A Modest Proposal to Yahoo, from a Customer


Dear Yahoo:

When my first book was published, I took book marketing classes and discovered how important it was that I have an author website, along with a contact list of readers who have shown interest in my work. You were one of the new games in town, so I signed up and created a website and email address book through your server.

Eight years later, I feel like your bitch.

It’s not the fact that your IT people are bored out of their minds, and so randomly make unnecessary changes to email that are a hindrance rather than an improvement. It’s not the fact that your prices to host a website are higher than most. It’s not the fact that if I have a technical problem, I need to schedule three hours out of my day to wait for my chance to talk to someone who’s reading from a script. It’s not the fact that, with the schedule I have, it isn’t worth the sweat equity I’d have to put in and the learning curve I’d have to slog through to switch to something else. It’s not the fact that the cost of hiring someone to do it all for me would be marketing money better spent elsewhere. Nor is it even the hacks you’ve experienced several times now, which had me changing my password to one I can never remember and calling up my credit card companies.

No, it’s that when I open your home page, I feel as though I’m at a business event I don’t want to attend, but must for the sake of my career; an event where at any given moment, I can expect a loud and obnoxious drunk to vomit on my shoes.

I think I can speak for many of us who’ve been roped into signing onto your home page that we don’t want to be hit, day in and day out, with your revolting “news” stories about a handful of sociopaths your writers have to crawl through sewage to unearth. We don’t care to read about the monster who chopped his teenage daughter into little pieces and stored her in cat litter, or the wacko who framed her ex-boyfriend for a rape and murder.

These people are not at all average, but you report on them relentlessly, as though we should expect to find them on every street corner in the USA.
Please don’t bother to spew out the shop-worn argument that you’re “writing the stories people want to hear,” because that’s even more crap. The stories that get circulated most on social media platforms, stories that are not major news stories that is, feature babies mimicking adults talking on cellphones, kittens getting into mischief, grandparents dancing at weddings, and inspirational quotes. I’ve been on Facebook for years, have thousands of contacts, and not once has anyone shared one of your vile reports. Knowing about these maniacs is not going to make us any smarter, safer, or more vigilant. Nor are they inspiring. Your clientele is not the writing pool for “Criminal Minds” or “The X-Files.” Your clientele is the average person, probably over age forty, who’s already been mind-raped by the endless reports of shootings and terrorism, the cesspool that is politics, and the slow but sure destruction of our planet that will eventually kill us all. Apart from voting or signing some petitions, there’s not much we can do about any of these things, so we try to get on with our lives as best we can, be the best version of ourselves we can be, grab what joy we can, and do our best at our jobs every day. How nice it would be to be encouraged to do all that, by inspiring stories we come across when we sign onto our email server to check our mail, rather than being punched in the face by the sensationalist stories you choose to publish.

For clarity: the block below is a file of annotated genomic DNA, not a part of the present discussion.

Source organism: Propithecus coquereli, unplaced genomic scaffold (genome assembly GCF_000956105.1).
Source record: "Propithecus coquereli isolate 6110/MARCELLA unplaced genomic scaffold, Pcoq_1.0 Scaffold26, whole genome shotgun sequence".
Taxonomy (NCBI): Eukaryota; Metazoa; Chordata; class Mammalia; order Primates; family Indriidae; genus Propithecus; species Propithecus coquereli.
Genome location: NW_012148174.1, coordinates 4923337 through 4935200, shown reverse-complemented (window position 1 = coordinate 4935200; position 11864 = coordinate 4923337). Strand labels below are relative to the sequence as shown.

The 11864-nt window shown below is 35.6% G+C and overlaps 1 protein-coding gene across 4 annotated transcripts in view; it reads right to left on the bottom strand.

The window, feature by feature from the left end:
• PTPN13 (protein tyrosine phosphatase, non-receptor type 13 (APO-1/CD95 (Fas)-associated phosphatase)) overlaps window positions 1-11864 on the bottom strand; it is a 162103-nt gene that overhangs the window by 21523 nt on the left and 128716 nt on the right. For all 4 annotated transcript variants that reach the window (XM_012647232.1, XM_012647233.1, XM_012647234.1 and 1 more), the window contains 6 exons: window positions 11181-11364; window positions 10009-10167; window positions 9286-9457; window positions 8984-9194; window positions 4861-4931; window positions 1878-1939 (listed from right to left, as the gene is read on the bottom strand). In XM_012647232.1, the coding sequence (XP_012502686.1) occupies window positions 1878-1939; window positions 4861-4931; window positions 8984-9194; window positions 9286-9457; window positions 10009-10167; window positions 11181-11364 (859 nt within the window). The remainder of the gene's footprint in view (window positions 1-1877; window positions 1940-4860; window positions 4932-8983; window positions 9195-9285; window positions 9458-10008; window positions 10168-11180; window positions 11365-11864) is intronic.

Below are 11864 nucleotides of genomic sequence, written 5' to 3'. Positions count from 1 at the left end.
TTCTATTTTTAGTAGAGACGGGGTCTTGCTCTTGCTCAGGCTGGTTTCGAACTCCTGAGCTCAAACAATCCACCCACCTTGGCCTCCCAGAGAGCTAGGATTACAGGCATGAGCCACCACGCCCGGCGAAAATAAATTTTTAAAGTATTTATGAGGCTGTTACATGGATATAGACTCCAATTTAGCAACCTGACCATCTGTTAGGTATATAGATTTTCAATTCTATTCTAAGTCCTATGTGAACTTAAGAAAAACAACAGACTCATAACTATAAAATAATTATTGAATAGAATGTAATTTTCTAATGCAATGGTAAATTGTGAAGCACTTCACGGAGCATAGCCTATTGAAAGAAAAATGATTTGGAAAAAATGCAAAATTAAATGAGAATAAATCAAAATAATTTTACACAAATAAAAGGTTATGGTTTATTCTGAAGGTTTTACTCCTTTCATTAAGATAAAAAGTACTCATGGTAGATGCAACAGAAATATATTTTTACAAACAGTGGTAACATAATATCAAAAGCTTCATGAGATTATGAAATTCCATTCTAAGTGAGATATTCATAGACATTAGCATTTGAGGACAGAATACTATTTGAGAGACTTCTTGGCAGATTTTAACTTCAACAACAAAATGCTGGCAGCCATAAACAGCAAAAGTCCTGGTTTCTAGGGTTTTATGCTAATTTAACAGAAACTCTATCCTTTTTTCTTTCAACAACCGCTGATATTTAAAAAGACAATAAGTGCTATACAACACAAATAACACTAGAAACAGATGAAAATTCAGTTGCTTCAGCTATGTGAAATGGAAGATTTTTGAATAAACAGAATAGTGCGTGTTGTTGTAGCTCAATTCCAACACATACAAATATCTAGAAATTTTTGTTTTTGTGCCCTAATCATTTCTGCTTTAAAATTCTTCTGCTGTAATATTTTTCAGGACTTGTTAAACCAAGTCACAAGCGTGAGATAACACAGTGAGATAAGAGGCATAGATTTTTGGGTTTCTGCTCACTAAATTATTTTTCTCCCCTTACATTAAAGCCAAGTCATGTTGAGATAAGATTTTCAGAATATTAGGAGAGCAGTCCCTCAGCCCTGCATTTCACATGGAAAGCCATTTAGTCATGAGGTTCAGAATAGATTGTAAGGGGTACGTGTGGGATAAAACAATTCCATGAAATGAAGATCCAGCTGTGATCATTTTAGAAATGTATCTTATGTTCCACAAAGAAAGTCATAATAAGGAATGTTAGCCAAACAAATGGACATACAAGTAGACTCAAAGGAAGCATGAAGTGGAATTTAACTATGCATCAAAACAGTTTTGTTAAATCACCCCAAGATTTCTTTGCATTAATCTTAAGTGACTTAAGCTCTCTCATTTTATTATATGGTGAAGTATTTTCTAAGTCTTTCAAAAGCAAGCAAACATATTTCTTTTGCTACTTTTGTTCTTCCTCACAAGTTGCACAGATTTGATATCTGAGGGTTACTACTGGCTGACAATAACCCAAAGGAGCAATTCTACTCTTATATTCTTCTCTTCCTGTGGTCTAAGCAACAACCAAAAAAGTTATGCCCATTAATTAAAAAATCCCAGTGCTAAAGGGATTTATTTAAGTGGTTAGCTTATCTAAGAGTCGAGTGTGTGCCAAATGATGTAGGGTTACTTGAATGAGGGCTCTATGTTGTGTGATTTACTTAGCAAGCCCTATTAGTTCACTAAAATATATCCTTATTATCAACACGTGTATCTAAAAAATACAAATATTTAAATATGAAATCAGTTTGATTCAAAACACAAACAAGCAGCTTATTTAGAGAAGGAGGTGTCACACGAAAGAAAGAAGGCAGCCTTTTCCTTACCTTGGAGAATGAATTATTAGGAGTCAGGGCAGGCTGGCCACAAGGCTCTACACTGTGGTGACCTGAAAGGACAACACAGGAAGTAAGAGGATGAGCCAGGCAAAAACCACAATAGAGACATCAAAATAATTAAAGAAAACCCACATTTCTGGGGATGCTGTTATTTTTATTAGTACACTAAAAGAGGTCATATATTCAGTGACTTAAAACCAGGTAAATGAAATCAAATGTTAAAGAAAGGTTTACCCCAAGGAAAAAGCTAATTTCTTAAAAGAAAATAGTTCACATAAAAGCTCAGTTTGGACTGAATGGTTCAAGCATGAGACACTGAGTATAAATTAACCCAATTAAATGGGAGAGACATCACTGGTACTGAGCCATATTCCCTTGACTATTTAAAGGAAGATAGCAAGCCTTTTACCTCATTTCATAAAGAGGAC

I doubt you’ll take any notice of this letter, other than to perhaps screw with my account with 404 errors or “server down” notices. Maybe that would be the impetus I need to get away from you. But if you’re wondering why your stock is falling, it’s not because your inbox interface doesn’t look like Google’s. So you don’t need to redesign it, and then change it back when your twelve customers complain that they don’t know what in hell to do now, because they can’t find anything. It’s not even your pricing. The reason you’re not getting new customers, and young people are not on Yahoo, is not because you’re not the newest toy in the toy box, but because your homepage is repugnant, boring, and stupid.

It would be much appreciated if you could think about all this.

Sincerely yours,
Patricia V. Davis.

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